Ardmore police are investigating the circumstances of a baby who died Monday from what is believed to be heat-related injuries.
Sgt. Ryan Hunnicutt, Ardmore Police Department public information officer, said police and medical personnel responded about 3:40 p.m. to a call from a Michelin Road convenience store reporting the month-old girl was not breathing.
"The parents, the baby and a 15-month-old sibling were traveling from Ohio to Ringling. The car did not have air conditioning. It was packed with possessions, and only one window was rolled down," Hunnicutt said. "They stopped for water at the store, and realized the baby was not breathing."
CPR instructions were given, via the 911 call, until emergency medical personnel arrived on the scene. The baby was taken to a local emergency room where she was pronounced dead.
Temperatures Monday in southern Oklahoma were in the upper 90s, with some areas reaching 100 degrees.
Hunnicutt said, while the baby is believed to have died from heat, child neglect has not been ruled out as a "contributing factor."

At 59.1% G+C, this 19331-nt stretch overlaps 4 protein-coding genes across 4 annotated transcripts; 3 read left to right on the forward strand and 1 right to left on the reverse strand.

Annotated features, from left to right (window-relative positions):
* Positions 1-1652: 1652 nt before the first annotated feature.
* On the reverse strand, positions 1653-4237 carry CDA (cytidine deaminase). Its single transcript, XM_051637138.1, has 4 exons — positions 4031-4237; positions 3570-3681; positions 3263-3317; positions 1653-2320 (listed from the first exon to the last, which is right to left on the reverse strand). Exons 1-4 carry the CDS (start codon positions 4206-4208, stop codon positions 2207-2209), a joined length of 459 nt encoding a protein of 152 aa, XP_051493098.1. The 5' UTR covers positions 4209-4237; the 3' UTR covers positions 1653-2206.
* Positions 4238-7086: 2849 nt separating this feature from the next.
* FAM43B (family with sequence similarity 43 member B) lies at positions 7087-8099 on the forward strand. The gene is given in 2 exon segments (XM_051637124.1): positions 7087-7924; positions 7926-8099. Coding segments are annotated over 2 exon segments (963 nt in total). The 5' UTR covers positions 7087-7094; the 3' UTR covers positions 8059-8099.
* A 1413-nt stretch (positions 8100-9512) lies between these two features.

Department of Human Services child welfare workers are assisting in the investigation. Hunnicutt said the 15-month-old child escaped injury as a result of the stifling car, but has been taken into protective custody pending the outcome of the investigation.
Detective Billy Turner, APD Criminal Investigation Division, is assigned as the lead investigator in the case.
"Det. Turner said he and several workers from DHS will do a complete investigation as to the nature and cause of this child's death, and work to ensure the safety of the surviving sibling," Hunnicutt said.
Police are urging area residents to be especially vigilant in protecting infants and children from scorching temperatures.
"Children, especially small children, are not able to regulate their body temperature as well as a healthy adult. We would urge anyone who has children in their care to be extremely cautious and careful, and seek immediate medical attention for children displaying any symptoms of heat exposure or dehydration," he said.